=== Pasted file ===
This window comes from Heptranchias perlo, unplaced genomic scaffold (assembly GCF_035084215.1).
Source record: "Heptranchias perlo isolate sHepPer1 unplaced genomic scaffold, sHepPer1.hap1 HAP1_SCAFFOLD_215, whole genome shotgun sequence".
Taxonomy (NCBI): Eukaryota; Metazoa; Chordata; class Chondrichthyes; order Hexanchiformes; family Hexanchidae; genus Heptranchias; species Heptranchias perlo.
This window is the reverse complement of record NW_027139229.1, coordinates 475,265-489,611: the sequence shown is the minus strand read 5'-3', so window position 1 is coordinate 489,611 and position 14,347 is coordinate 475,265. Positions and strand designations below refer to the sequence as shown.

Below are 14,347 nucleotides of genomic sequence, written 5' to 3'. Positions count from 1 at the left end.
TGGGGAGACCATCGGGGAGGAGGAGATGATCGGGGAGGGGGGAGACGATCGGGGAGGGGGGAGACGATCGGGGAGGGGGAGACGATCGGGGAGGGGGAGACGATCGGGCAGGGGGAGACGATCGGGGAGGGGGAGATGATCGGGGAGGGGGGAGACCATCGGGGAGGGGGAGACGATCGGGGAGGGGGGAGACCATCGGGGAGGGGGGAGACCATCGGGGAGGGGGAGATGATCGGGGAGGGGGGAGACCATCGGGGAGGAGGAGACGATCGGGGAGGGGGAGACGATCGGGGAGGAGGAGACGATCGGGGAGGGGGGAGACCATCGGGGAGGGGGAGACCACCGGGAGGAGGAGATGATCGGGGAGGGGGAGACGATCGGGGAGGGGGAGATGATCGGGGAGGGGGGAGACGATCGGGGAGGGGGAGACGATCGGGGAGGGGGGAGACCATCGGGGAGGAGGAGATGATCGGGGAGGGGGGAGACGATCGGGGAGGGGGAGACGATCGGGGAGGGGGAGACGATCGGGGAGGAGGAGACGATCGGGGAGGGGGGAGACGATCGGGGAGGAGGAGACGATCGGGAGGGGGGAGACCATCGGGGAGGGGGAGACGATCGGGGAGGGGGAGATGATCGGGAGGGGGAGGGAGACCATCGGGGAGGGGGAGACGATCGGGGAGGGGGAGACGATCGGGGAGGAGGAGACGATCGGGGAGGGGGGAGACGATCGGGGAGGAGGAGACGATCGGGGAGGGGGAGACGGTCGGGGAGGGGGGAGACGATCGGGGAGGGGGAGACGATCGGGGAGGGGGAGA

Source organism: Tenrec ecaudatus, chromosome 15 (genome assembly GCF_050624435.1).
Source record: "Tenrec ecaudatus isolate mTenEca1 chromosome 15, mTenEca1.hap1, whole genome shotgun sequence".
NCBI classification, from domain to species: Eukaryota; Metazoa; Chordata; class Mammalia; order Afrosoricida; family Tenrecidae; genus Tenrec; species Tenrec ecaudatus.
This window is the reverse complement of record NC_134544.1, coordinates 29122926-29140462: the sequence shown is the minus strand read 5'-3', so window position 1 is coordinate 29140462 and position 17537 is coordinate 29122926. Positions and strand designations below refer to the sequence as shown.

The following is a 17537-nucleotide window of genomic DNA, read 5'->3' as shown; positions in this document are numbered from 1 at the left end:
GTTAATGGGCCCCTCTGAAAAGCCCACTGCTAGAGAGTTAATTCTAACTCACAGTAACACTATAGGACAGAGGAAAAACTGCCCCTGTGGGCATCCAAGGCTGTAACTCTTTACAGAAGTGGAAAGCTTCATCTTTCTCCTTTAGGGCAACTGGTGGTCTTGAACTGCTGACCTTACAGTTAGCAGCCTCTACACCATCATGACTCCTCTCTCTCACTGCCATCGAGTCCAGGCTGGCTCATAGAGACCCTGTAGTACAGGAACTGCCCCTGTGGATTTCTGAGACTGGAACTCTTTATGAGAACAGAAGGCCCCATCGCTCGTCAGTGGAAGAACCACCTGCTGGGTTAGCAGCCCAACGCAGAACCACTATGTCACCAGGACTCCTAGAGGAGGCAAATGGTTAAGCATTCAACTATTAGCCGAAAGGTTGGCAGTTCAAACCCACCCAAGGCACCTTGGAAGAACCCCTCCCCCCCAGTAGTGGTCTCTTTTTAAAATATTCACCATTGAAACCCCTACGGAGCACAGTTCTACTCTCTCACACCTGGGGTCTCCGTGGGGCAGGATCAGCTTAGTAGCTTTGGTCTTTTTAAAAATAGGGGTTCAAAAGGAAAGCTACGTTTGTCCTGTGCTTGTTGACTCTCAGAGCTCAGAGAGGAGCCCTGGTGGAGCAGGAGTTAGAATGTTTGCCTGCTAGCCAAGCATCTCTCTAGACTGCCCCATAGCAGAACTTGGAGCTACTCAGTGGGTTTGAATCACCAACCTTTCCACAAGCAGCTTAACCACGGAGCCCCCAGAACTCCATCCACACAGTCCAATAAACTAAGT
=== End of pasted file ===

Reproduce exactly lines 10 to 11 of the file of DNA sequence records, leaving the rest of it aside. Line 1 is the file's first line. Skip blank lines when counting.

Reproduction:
This window is the reverse complement of record NC_134544.1, coordinates 29122926-29140462: the sequence shown is the minus strand read 5'-3', so window position 1 is coordinate 29140462 and position 17537 is coordinate 29122926. Positions and strand designations below refer to the sequence as shown.

The following is a 17537-nucleotide window of genomic DNA, read 5'->3' as shown; positions in this document are numbered from 1 at the left end: